Access and Benefit-Sharing (ABS) in Canada
Canada is home to over 100,000 plant and animal species spread throughout a variety of climates and ecosystems. The genetic variety composing Canada's biodiversity contributes to maintaining the integrity of our environment and provides the "raw material" used in the development of new products and technologies. Canadian and foreign scientists access genetic resources found in Canada in the hope of new discoveries which increase the economic and social well-being of Canadians and which generate new information about Canada's biodiversity.
While Canadian genetic resources and associated traditional knowledge are being accessed for research and commercial purposes, there is currently no official access and benefit-sharing (ABS) system in place in Canada to formally grant access to these resources and knowledge and maximize the benefits derived from their use.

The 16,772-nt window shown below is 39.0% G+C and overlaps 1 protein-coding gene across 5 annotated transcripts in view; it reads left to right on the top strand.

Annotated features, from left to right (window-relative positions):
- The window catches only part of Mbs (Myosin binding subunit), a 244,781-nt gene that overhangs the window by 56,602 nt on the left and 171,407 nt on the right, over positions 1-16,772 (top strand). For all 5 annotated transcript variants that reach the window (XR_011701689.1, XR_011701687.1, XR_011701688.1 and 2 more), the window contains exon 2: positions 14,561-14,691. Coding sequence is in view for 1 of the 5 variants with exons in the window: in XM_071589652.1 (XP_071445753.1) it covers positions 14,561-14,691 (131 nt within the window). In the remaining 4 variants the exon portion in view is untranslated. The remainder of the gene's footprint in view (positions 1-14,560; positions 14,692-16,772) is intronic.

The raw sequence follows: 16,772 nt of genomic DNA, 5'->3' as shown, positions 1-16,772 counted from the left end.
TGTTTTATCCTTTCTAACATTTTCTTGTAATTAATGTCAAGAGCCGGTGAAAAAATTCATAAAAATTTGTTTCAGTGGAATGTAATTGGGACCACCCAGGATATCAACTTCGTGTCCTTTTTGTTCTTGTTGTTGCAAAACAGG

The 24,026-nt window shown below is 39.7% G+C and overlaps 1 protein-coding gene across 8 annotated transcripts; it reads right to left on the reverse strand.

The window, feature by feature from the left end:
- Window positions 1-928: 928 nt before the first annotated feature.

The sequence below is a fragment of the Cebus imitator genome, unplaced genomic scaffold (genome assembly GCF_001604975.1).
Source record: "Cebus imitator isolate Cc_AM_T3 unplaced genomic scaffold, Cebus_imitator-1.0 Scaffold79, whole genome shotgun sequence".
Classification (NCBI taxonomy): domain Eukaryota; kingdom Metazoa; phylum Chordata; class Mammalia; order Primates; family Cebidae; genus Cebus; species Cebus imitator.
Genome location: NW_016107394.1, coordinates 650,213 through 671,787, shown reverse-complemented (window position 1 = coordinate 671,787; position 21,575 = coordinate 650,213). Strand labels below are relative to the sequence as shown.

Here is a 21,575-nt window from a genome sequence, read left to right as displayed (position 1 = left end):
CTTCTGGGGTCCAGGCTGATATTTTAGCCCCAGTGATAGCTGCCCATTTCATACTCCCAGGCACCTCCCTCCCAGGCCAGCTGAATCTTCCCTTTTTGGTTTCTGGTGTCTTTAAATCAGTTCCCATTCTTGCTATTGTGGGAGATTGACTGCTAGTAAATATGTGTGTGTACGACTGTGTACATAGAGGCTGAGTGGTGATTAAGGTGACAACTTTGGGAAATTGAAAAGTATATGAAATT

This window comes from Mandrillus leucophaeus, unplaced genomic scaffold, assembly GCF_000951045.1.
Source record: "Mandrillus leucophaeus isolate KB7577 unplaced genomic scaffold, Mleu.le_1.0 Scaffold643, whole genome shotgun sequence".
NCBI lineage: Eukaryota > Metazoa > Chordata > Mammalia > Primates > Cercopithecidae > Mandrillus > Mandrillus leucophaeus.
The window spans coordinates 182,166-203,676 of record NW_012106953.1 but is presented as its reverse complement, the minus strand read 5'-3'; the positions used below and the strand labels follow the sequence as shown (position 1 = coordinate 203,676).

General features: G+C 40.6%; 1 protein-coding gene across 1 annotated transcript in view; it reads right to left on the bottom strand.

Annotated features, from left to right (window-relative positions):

Some laws and regulations at the federal, provincial and territorial levels cover some of the elements of ABS but governments are working towards developing a clear system, which will aid Canadian jurisdictions in managing the access to genetic resources and associated traditional knowledge and ensuring that benefits derived from their use accrue to Canadians.
Who is involved?
Given the cross-cutting nature of ABS, the division of powers between jurisdictions for the management of natural resources, and the relevancy of ABS to a range of sectors, collaboration between different governmental departments and agencies at all levels of governments is essential. This collaboration contributes to ensuring that proper consideration is given to the different aspects of ABS in light of the circumstances occurring in different jurisdictions and sectors.
At the federal level, an interdepartmental committee on ABS has been looking at this issue. At the provincial and territorial levels, representatives from the different Canadian jurisdictions take part in the work of the Federal/Provincial/Territorial Working Group on ABS. Some of them have created working groups within their own government to advance policy discussions on ABS and better define their role and interests in this issue.
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